Apple ransomware strikes Australia – pay Oleg $100 or else

This morning, a number of Australian iPad and iPhone users woke up to a strange sight.

A message, saying something like this:

Device hacked by Oleg Pliss. For unlock device...

..was visible on the screen.

Some reports say that Mr Pliss is asking for $50/€50, as in our screenshot below, while others report that he wants $100 or €100 via Paypal “for unlock device.”

It’s ransomware, but not as we know it.

As far as we can tell, the affected devices aren’t infected with malware; instead, it looks as though the attackers have somehow got hold of the victims’ iCloud login credentials and locked their devices remotely.

The demands seem to be localised to Australia, or at least to Australian users, with some reports from New Zealand.

So far, so bad.

What happened?

The problem with cloud-based attacks, as this seems to be, is that it can be hard to work out who has done what, or how to stop them (and, better, how to identify and prosecute them).

Postings on one Australian discussion forum are alive with speculation, but that’s all we have so far.

• Could it be a side-effect of the recent eBay hack?

After Adobe’s 2013 hack, many passwords were recovered from the stolen database, even though it was encrypted.

This was in part due to Adobe’s incompetence in how it secured the data, and in part due to poor password choice by users.

Other online services, such as Facebook, took the precaution of testing out passwords revealed by the Adobe breach against their own users.

The results were as expected: many people had used the same, easily guessed, password on multiple sites.

But the password data stolen from eBay doesn’t seem to have surfaced anywhere yet (the stolen Adobe data was made publicly available as part of the hack).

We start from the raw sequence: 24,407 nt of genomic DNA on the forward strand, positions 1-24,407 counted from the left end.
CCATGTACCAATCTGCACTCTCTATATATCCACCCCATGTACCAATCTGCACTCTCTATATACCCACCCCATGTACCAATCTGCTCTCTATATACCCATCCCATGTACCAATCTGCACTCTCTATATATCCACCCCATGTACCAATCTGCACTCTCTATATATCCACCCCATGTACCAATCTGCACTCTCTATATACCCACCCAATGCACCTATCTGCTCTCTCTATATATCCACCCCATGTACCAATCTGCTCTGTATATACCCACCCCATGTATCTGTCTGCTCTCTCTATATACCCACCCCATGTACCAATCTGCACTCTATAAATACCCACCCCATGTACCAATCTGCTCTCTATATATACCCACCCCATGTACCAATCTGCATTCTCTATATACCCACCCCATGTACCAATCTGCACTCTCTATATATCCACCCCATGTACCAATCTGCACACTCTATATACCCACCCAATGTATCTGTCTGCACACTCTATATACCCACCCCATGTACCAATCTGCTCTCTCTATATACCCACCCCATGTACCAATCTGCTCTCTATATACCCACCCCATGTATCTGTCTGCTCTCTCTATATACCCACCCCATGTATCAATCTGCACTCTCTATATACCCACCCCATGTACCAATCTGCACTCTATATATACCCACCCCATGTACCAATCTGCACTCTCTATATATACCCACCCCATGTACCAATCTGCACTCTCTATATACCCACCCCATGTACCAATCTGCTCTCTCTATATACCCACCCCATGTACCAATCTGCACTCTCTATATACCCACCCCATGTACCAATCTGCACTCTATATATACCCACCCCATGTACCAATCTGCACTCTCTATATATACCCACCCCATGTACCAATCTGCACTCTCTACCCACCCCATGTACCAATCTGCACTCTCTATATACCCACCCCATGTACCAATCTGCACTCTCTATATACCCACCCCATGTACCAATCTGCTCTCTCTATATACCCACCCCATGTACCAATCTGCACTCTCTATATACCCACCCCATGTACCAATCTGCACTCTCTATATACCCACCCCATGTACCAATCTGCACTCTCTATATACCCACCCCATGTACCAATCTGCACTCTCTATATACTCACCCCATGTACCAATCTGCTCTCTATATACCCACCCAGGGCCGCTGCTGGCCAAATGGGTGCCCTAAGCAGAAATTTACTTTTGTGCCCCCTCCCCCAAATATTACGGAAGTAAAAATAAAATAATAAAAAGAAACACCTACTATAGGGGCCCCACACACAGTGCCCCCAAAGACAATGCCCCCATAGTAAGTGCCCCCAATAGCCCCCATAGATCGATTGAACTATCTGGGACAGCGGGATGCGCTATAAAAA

Also, there are reports of users who don’t have eBay accounts getting the “Oleg Pliss” message.

• Could it be a Man in the Middle (MitM) attack caused by an Apple software bug?

Some commenters on the Whirlpool forum suggest a security weakness in iTunes or iCloud, allowing hackers to trick vulnerable devices into visiting a fake login site, where Apple usernames and passwords could have been harvested.

But the iTunes security holes referenced as part of this explanation were fixed over a year ago, meaning that all affected devices would be running a long-superseded version of iOS.

No such attack pattern has been reported.

• Could it be MitM caused by a hack against an Australian ISP?

Perhaps the apparent localisation of the ransom pop-up is because it’s a Man in the Middle attack that relies on re-routing traffic inside a vulnerable ISP in Australia?

That might explain how iCloud logins could be hijacked in only one part of the world, and why even well-informed users might not realise they were visiting the wrong servers.

But there doesn’t seem to be any ISP-specific pattern amongst the victims, and at least one reported victim was an Australian user currently in London, England, connecting via an ISP in the UK.

• Could it be down to jailbreaking?

Australia was famously the site of the world’s first true in-the-wild virus (self-replicating malware) for iPhones.

The virus, known as Ikee and written by a youngster from Wollongong, New South Wales, was limited to jailbroken devices, which kept its prevalence down.

Perhaps something like that happened again?

But not all victims have jailbroken devices.

• Could a breach against an Australian online service have coughed up passwords that victims re-used elsewhere?

That’s plausible.

If the service were one that people outside Australia would be unlikely to use (e.g. because it was tied to a product only available in Australia), this is a possible explanation.